Castell Henllys (Welsh, 'castle of the old court') is an important archaeological site in north Pembrokeshire. The Iron Age hillfort has been the subject of an ongoing excavation for more than twenty years, accompanied by an exercise in reconstruction archaeology whereby experiments in prehistoric farming have been practised. Four roundhouses and a granary have been reconstructed on their original Iron Age foundations, some 2,000 years old, the only site in Britain where this has been done.

To the north of the site, where the entrance was, there are significant earthworks in the shape of several ditches and banks. Inside these fortifications, archaeologists have found evidence for numerous Iron Age roundhouses dating to between 500 and 100BC. Adjacent to the fort they discovered a farmstead settlement, which is believed to have been occupied throughout the Romano- British period.

During the summer the site provides training for young archaeologists and is a popular visitor attraction. It is owned by Pembrokeshire Coast National Park.



Your name


Founded: 500-100 BCE
Category: Prehistoric and archaeological sites in United Kingdom

More Information


4.6/5 (based on Google user reviews)

User Reviews

jake morag (5 months ago)
Lovely experience well worth a visit. Includes a very nice cafe, friendly and informative staff, and a beautifully reconstructed iron age village and hill fort. As we visited around Christmas, there we're no activities for children, but we still had a great day out.
Chris Owen (8 months ago)
Our two kids (11 and 13) LOVED the Iron Age Village (and so did we). It's mostly outdoors, and we benefited from a sunny day, so if it's cold or wet, dress appropriately for the iron age. It really felt like a step back to a different age, with displays, activities, explanations, and interesting information. The staff were passionate, informed, interesting, talented, and engaged the children and adults at every step. The cost of tickets also felt very inexpensive for everything we were able to do there. Thank you Castell Henllys Iron Age Village, one of the highlights of our year, and our girls have been talking about going back again for the last month!
Vintage Chic Freak (8 months ago)
Was a last minute decision to visit as I found it on a local Google search the night before while on holiday. I took my 15 and 16 year old daughters and we all loved it. The village was wonderful and really quite surprising just from the sheer size of the huts. The villagers were extremely knowledgeable, and clearly passionate about what they do. They were happy to answer any questions visitors may have had. The only drawback was that we didn't have time to see everything. We watched and joined in with the weaponry demonstration given by a wonderfully captivating man, and watched another demonstration by an older very interesting gentleman on the use of fire and the methods used to create it. We did miss the bread making, crafting demo's and joining of the tribe though due to time restraints as our session was 10am-1pm. However the entry fee was very reasonable so if we are ever in the area again we would happily visit again to see what we missed. There was some cool stuff in the gift shop and the cafe food was great although it was a bit of a wait for food to arrive but they were very busy to be fair. Would absolutely recommend if you have a few hours to spare, go check it out.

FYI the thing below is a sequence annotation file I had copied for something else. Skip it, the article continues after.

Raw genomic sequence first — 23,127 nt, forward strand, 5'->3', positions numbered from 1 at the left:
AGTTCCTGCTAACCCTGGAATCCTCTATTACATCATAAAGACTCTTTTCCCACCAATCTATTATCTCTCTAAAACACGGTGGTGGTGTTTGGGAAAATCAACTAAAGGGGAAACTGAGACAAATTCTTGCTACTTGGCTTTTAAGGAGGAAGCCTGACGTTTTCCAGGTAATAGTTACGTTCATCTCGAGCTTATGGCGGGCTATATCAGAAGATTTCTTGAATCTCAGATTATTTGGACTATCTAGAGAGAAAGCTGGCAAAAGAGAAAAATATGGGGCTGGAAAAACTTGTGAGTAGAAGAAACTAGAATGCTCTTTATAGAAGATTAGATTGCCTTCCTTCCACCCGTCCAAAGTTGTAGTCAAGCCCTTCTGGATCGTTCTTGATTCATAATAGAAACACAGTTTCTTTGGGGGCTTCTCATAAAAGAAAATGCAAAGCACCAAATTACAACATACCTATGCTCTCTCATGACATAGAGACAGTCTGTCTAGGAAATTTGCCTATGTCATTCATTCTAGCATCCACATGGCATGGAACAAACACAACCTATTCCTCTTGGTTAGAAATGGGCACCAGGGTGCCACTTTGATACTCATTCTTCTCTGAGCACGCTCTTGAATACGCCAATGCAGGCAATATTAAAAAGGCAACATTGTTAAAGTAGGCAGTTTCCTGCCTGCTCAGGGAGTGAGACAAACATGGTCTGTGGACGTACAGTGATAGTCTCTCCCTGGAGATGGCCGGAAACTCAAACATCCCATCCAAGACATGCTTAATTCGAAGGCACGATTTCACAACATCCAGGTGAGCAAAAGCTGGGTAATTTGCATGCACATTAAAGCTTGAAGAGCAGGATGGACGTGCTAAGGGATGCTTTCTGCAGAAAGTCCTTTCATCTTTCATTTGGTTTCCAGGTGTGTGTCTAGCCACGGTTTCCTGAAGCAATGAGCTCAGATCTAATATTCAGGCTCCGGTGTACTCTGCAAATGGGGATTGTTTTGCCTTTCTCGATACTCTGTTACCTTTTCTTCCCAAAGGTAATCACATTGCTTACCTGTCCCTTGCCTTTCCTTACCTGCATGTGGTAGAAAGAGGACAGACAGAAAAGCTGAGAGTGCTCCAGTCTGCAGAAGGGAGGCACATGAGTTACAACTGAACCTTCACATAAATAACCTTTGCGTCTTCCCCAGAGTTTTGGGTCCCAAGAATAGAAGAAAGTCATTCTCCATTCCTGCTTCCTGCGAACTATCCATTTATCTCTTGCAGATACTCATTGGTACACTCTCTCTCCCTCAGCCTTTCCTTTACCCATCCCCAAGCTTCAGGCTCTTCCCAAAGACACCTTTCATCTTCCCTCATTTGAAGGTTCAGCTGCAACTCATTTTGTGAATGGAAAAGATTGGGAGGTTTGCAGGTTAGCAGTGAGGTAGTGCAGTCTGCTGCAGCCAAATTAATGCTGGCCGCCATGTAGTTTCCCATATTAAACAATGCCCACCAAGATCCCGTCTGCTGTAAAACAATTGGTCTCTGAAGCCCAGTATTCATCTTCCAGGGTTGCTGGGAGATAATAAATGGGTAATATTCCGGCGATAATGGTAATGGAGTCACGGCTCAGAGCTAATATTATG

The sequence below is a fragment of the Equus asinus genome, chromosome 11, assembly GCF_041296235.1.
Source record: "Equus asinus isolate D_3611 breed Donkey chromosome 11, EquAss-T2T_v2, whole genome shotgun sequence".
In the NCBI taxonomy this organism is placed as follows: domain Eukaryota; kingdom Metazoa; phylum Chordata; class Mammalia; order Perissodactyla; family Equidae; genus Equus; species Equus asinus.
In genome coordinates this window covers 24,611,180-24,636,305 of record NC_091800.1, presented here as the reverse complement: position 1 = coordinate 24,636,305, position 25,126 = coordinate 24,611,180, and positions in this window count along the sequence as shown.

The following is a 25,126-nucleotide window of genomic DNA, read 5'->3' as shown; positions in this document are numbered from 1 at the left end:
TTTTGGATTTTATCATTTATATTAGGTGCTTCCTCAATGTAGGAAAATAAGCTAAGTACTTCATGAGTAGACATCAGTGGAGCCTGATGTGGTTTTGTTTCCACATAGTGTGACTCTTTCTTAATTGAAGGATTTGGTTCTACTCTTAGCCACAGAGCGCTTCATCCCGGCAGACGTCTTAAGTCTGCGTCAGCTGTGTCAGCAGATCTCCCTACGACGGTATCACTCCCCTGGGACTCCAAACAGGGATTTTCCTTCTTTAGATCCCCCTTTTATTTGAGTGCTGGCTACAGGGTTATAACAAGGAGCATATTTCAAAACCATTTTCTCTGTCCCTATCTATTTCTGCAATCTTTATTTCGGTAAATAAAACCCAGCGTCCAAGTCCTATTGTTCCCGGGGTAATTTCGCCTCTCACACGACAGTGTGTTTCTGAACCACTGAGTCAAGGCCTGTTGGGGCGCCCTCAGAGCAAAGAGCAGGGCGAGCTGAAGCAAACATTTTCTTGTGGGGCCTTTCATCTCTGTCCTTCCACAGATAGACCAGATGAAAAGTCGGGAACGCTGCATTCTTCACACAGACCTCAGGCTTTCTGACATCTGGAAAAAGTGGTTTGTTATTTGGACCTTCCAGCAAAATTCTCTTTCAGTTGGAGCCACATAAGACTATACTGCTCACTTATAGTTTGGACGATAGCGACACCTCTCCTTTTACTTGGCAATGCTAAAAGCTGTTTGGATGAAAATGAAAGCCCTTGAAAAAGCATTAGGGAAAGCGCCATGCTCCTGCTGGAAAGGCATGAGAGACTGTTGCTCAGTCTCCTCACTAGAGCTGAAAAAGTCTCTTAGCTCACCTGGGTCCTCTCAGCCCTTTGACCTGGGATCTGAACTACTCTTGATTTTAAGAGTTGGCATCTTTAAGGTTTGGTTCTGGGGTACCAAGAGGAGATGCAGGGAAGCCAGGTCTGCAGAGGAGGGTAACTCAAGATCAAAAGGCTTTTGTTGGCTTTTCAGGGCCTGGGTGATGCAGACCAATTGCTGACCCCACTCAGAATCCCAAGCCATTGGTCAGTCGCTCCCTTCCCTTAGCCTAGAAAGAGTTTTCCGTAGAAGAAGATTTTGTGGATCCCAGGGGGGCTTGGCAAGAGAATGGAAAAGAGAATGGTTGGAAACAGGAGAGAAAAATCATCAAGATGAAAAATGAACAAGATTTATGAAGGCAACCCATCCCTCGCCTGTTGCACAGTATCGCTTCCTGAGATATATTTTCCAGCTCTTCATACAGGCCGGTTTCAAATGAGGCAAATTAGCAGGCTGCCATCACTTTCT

Amelia Kilvington (9 months ago)
Imaginative, educational and entertaining. Brilliant value for money with a family ticket well under £20 and a fabulous cafe on site. We loved our visit and it is well worth booking a free tour, they happen twice across each day. Be prepared to leave with your head full of Iron Age tales and smelling of well seasoned wood smoke.
Jean Turnbull (12 months ago)
Very interesting archaeological site brought to life. The guide knew all about the excavations and rebuilding and she was fascinating to listen to. I was able to access the site using their mobility scooter. Dog friendly too. Cafe also had outdoor seating. Suitable for all ages.
Powered by Google

Featured Historic Landmarks, Sites & Buildings

Historic Site of the week

Odeon of Herodes Atticus

The Odeon of Herodes Atticus is a stone theatre structure located on the southwest slope of the Acropolis of Athens. It was built in 161 AD by the Athenian magnate Herodes Atticus in memory of his wife, Aspasia Annia Regilla. It was originally a steep-sloped theater with a three-story stone front wall and a wooden roof made of expensive cedar of Lebanon timber. It was used as a venue for music concerts with a capacity of 5,000. It lasted intact until it was destroyed and left in ruins by the Heruli in 267 AD.

The audience stands and the orchestra (stage) were restored using Pentelic marble in the 1950s. Since then it has been the main venue of the Athens Festival, which runs from May through October each year, featuring a variety of acclaimed Greek as well as International performances.